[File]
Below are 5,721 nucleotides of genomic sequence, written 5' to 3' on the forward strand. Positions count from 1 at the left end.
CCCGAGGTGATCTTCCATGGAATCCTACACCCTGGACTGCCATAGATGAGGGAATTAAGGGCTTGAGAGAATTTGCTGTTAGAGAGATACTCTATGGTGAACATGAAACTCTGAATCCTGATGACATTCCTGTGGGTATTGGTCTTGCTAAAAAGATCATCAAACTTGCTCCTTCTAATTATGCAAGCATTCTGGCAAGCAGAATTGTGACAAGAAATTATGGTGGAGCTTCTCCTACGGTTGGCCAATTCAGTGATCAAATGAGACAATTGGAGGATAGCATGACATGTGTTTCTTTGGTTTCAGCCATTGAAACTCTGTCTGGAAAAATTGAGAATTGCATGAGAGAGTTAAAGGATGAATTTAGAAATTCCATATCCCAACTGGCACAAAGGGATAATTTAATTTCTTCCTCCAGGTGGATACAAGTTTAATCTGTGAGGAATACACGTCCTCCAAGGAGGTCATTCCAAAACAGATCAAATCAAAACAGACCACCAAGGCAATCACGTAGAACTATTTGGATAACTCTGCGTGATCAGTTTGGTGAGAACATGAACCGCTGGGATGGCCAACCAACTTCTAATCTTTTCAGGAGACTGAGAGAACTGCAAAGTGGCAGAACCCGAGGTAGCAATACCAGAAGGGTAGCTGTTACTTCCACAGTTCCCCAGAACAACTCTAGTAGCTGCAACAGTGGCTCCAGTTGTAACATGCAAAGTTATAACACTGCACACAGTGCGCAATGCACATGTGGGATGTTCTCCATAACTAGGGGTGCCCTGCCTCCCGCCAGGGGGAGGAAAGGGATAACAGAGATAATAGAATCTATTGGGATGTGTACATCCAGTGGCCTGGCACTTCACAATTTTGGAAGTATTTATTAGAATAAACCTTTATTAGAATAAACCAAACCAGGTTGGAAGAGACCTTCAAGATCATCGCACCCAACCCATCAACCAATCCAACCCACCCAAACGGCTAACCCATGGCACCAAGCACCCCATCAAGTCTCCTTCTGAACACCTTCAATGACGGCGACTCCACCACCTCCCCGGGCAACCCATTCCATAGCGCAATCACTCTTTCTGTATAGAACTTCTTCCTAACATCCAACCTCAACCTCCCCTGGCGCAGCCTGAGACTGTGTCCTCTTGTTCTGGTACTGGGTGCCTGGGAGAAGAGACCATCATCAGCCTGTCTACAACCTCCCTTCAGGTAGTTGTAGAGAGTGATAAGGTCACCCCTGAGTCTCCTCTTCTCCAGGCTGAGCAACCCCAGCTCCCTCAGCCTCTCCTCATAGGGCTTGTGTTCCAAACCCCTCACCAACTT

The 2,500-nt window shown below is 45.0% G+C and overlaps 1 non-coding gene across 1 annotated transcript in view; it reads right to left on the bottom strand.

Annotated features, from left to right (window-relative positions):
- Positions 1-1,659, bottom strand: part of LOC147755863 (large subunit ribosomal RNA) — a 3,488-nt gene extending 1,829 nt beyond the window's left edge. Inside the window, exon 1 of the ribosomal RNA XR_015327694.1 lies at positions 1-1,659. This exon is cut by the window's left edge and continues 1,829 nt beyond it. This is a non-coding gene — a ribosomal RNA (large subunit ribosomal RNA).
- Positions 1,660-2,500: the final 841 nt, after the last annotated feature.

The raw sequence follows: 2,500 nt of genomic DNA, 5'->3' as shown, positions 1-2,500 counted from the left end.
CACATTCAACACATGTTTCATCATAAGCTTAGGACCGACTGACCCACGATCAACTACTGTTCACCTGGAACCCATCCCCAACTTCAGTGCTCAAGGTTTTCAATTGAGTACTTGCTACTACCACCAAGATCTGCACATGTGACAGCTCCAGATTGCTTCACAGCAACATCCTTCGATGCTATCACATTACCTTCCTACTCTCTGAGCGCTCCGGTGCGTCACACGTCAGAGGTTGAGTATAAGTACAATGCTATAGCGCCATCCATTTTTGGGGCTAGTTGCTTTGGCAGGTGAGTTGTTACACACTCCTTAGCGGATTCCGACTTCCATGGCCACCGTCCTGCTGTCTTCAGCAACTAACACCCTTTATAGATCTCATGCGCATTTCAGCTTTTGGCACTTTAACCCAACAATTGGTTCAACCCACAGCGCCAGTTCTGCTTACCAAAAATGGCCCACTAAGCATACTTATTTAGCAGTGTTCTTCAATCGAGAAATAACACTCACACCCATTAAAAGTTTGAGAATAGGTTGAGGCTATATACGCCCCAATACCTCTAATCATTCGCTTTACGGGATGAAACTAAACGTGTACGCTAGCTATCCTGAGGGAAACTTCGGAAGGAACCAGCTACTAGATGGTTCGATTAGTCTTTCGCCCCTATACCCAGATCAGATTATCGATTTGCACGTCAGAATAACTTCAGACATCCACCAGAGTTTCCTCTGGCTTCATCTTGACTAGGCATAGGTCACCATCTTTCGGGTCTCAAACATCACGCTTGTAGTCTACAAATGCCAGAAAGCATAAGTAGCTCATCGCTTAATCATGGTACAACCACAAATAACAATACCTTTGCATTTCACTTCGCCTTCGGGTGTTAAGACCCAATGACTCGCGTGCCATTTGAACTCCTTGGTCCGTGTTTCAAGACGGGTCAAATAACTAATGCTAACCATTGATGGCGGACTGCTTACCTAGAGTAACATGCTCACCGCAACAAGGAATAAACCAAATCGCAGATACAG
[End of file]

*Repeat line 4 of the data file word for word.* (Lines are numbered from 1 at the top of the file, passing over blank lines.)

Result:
Annotated features, from left to right (window-relative positions):